My first experience with RUF was the summer conference at Panama City Beach in 1994. I have very fond memories of that trip. That conference was also my first exposure to RUF music. I had been in youth groups, sung on praise teams, and listened to countless hours of contemporary Christian music, but RUF music was distinctly different. The melodies were easy to sing and beautiful to listen to, but the words were absolutely wonderful. The first two RUF hymns that I learned were Psalm 130 and Give to the Wind Thy Fears. Here is the first stanza of Psalm 130:
From the depths of woe I raise to Thee
The voice of lamentation;
Lord, turn a gracious ear to me
And hear my supplication;
If Thou iniquities dost mark,
Our secret sins and misdeeds dark,
O who shall stand before Thee?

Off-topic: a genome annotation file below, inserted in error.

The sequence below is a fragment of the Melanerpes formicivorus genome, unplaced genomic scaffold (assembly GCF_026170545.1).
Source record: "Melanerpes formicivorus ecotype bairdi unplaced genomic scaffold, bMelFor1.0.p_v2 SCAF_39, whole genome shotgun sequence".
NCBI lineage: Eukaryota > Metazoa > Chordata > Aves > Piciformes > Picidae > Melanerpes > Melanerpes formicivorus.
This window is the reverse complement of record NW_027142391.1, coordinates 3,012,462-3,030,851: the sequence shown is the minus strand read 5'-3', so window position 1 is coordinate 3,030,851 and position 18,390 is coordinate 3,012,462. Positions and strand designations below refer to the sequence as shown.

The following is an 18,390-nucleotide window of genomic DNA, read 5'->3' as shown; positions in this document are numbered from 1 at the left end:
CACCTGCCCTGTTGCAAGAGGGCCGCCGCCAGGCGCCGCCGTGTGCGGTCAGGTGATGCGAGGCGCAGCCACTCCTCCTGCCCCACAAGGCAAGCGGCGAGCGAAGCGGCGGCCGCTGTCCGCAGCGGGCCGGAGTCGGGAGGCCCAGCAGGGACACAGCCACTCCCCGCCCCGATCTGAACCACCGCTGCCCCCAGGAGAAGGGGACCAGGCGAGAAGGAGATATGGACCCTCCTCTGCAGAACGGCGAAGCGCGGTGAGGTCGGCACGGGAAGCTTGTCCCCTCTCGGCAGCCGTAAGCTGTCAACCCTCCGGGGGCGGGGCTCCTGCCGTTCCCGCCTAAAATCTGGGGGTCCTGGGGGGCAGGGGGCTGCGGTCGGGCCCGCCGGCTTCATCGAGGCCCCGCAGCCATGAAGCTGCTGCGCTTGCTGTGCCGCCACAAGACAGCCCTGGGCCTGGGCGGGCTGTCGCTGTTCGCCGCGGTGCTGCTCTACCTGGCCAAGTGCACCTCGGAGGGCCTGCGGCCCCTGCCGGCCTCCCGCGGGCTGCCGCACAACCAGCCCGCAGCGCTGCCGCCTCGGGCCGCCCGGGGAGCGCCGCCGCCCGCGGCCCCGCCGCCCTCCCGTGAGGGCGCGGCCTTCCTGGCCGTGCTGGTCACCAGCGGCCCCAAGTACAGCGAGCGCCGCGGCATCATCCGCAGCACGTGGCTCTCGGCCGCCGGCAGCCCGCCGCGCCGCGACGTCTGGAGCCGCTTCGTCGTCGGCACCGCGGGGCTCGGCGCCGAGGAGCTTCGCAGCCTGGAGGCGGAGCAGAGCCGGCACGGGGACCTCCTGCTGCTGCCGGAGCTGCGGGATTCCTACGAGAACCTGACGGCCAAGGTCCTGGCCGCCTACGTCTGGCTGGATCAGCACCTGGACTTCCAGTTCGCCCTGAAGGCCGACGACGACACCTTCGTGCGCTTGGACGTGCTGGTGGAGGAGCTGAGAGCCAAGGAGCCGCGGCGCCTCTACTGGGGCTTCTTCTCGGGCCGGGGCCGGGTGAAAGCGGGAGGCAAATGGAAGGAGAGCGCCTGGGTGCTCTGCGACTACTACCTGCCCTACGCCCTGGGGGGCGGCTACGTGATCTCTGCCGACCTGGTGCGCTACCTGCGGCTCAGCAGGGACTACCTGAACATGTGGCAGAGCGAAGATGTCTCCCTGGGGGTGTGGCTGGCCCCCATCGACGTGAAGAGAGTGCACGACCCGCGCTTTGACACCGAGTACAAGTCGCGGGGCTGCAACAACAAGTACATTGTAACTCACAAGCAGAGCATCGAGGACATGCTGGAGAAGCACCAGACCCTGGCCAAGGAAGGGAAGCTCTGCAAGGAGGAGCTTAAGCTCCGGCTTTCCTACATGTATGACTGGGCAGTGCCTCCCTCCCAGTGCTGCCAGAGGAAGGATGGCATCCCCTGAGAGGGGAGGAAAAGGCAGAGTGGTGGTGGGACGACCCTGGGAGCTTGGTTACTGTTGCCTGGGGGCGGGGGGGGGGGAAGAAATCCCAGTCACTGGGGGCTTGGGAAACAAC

And Give to the Wind Thy Fears:
Give to the winds thy fears,
Hope and be undismayed.
God hears thy sighs and counts thy tears,
God will lift up,
God will lift up
God will lift up thy head
These hymns were so moving. I was so impressed by the rich vocabulary. These were not typical praise songs. I couldn’t wait to learn more. What I discovered was that there was a move within RUF to bring old hymns, many almost forgotten, back into use, some with new music. Men such as Chris Miner, Darwin Jordan, and Brian Habig were instrumental in this new venture. Kevin Twit helped take the RUF hymns to a much wider audience. Continue reading